Lawyers should attempt to adopt strategies, attitudes and skills to reduce, eliminate, or manage dysfunctional stress, by managing their physical health and well-being and managing their personal and emotional lives.

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8.6 Managing Physical Health and Well Being

Lawyers may wish to consider adopting lifestyle habits and strategies to enhance physical well being, such as

  • eating a well balanced diet
  • not skipping meals
  • maintaining a healthy weight
  • engaging in regular aerobic activity
  • having an interest and/or hobby outside of the law
  • practicing relaxation techniques such as meditation and deep diaphragmatic breathing
  • reducing or eliminating the use of abuse of alcohol, tobacco/nicotine or caffeine
  • monitoring the use of prescribed drugs to guard against either physical or psychological dependence or addiction. Three main classes or types of drugs that potentially cause dependency or addiction are
    • narcotics, used to control pain
    • stimulants, prescribed to control behaviour
    • depressants, to treat insomnia, minor pain and convulsions
  • getting sufficient sleep and rest to allow the body to recuperate
  • having a support structure in place, such as family and friends.

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8.7 Managing Personal and Emotional Life

Lawyers should attempt to organize their work and professional life in an effort to allow time to

  • take regular vacations
  • interact with families and friends so that strong social supports may be developed
  • pursue hobbies
  • pursue activities to enhance physical well being.

If necessary, lawyers may wish to consider pursuing skills training to assist in achieving balance in their personal and professional lives. Depending on the individual, lawyers may consider training in

  • time management
  • goal setting
  • overcoming procrastination.

To assist in establishing a balanced lifestyle lawyers may consider developing and maintaining support groups within their law firm. Lawyers in sole practice should consider establishing connections with other lawyers as a means of recognizing and dealing with stress and dysfunction. Support groups should be geared to reducing isolation and providing a forum for sharing concerns with other members of the profession or co-workers. The lawyer may wish to consider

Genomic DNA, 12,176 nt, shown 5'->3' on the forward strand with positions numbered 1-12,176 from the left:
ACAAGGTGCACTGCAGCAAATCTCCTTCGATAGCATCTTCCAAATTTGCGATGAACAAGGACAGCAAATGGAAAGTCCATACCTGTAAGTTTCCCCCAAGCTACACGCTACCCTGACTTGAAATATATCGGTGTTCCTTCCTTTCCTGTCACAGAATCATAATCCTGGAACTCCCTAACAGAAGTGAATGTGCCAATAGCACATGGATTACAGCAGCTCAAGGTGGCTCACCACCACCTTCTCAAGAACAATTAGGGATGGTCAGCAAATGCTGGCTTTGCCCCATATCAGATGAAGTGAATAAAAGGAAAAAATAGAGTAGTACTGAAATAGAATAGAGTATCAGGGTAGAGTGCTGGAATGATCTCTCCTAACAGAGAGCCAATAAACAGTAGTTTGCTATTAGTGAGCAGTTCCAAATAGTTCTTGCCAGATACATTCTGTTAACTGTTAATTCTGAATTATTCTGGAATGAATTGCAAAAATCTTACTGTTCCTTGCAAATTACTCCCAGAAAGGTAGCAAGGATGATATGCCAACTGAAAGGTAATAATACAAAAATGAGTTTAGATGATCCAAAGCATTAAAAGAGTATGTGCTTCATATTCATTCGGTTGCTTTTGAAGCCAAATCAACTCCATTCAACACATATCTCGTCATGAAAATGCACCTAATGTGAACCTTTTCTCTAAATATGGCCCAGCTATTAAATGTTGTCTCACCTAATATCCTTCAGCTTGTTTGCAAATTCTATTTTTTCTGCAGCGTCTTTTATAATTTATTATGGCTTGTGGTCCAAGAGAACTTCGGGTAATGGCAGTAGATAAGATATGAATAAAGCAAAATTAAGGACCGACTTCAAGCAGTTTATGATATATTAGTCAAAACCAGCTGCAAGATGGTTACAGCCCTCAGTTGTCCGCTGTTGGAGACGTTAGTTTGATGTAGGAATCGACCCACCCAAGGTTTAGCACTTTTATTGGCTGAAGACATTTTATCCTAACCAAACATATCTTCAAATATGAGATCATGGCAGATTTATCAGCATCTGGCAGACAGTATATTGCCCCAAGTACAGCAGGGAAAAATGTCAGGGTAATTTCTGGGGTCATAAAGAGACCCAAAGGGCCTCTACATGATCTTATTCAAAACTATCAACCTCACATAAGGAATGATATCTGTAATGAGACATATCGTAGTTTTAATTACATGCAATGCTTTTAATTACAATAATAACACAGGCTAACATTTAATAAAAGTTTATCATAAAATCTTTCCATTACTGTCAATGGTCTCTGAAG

• scheduling regular partnership or firm meetings
  • scheduling social gatherings for all members of the firm, professional and non-professional
  • maintaining membership in, and participating in, local law association social activities and events

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8.8 Seeking Assistance

Lawyers suffering from emotional, mental, or family disturbances or substance abuse should seek assistance as early as possible.

Lawyers who are aware of colleagues suffering from similar disturbances and substance abuse should encourage their colleagues to seek assistance as early as possible.

Sources of assistance for Ontario lawyers

  • Members Assistance Program (MAP) 1-855-403-8922 or
  • Legal Profession Assistance Conference (LPAC) 1-800-667-5722

In accordance with Rule 7.1-3(d) of the Rules of Professional Conduct, lawyers must report to The Law Society of Upper Canada, unless to do so would be unlawful or would involve a breach of solicitor-client privilege, the mental instability of a lawyer or paralegal of such a serious nature that the lawyer or paralegal’s clients are likely to be severely prejudiced.

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[1]       Taken from D. Kozich, “Stress: What Is It?”, in J. Tamminen, ed., Living With the Law, Strategies to Avoid Burnout and Create Balance, (Chicago: American Bar Association, 1997)1 at 2.

[2]       List is taken in part from S. Gilmore, “Balance or Burnout: Which Way are You Headed?”, in J. Simmons, ed., Life, Law and the Pursuit of Balance, (U.S.A.: Maricopa County Bar Association, 1997) 16.